Cluetrain has been the central factor I use to judge businesses for some time now, and it surprised me today that the only reference that I found to it in this blog is a rather shallow one when I mention ASmallOrange. Time to rectify that 😀
The essence behind Cluetrain that I like is that it urges companies (even, or particularly big corporates) to be more personal in the way they deal with their customers. Instead of presenting an unapprochable corporate front to their lowest-tier customers, companies are urged to open up their doors and facilitate an honest employee-customer relationship – in some cases, friendship. This is the idea that business, at the very bottom, are fundamentally human, and therefore it requires a human touch for it to be the most successful.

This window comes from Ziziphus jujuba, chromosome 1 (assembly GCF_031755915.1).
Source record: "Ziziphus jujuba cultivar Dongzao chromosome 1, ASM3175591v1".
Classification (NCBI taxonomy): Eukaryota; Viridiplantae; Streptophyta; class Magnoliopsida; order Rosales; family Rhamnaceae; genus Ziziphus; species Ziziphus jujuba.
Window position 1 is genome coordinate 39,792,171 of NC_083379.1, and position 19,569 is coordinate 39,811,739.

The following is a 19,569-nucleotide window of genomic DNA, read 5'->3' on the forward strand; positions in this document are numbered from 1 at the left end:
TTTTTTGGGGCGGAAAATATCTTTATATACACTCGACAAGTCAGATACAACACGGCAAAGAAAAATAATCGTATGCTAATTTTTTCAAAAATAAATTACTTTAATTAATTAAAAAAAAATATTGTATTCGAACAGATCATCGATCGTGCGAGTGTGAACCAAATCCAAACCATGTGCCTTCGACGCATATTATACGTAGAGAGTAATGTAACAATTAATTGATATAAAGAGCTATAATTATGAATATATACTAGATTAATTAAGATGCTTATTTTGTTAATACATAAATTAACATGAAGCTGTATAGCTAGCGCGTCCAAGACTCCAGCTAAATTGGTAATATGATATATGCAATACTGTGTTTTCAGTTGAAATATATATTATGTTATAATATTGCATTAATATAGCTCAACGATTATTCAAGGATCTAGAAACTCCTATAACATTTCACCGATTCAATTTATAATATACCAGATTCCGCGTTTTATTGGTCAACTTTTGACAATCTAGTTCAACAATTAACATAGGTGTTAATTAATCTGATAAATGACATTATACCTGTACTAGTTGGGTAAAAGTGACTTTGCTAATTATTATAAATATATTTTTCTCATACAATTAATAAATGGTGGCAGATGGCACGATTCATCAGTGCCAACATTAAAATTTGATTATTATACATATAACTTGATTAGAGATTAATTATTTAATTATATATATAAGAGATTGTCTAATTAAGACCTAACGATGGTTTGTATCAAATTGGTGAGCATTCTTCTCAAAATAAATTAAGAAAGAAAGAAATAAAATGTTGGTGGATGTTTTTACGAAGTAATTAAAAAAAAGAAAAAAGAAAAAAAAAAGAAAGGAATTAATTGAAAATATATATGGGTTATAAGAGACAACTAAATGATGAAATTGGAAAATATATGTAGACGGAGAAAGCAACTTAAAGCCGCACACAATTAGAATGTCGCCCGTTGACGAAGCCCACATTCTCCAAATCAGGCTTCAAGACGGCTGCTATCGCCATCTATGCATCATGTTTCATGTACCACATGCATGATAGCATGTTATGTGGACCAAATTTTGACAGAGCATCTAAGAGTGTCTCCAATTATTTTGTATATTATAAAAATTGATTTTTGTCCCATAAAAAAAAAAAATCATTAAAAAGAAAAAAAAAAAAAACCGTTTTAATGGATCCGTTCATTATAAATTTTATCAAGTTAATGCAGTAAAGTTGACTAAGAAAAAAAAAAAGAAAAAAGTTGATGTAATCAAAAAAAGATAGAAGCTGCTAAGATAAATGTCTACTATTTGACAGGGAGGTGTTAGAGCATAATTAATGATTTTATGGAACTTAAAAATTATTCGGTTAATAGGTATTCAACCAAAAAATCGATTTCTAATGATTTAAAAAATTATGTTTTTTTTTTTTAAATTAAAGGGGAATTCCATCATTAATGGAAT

I first heard about the Cluetrain manifesto when I heard it being refered in connection with Fastmail (whose email id I still use), but I should’ve recognized signs of its proliferation even earlier. Perhaps the most famous (and over-used) example is Google and it’s do-no-evil mantra, and it still remains the most successful psuedo-example. The Cluetrain manifesto though makes the most sense if you are a startup. Take the earlier case of Fastmail, or even ASO which has seen an explosive growth simply because of its word-of-mouth advertising. Head over to their forums to see why this is justified.
The entire text of the Cluetrain manifesto book can be read online, and I urge people even remotely interested in marketing to give it a glance. Even the chapter names are illuminating.